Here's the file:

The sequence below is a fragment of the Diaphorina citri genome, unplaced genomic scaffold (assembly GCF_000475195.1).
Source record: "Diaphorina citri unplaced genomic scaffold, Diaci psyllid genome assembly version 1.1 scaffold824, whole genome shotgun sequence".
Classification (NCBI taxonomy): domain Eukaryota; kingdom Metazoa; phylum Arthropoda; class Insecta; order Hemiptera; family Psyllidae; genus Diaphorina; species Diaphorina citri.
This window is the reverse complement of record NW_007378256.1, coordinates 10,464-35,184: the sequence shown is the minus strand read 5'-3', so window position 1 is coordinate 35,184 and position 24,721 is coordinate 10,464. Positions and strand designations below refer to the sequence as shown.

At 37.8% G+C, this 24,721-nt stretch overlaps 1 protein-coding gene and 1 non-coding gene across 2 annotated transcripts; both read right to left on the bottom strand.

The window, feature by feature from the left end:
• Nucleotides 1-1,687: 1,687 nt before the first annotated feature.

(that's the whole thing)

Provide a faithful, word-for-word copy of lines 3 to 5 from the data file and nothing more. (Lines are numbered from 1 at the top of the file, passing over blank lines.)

Classification (NCBI taxonomy): domain Eukaryota; kingdom Metazoa; phylum Arthropoda; class Insecta; order Hemiptera; family Psyllidae; genus Diaphorina; species Diaphorina citri.
This window is the reverse complement of record NW_007378256.1, coordinates 10,464-35,184: the sequence shown is the minus strand read 5'-3', so window position 1 is coordinate 35,184 and position 24,721 is coordinate 10,464. Positions and strand designations below refer to the sequence as shown.

At 37.8% G+C, this 24,721-nt stretch overlaps 1 protein-coding gene and 1 non-coding gene across 2 annotated transcripts; both read right to left on the bottom strand.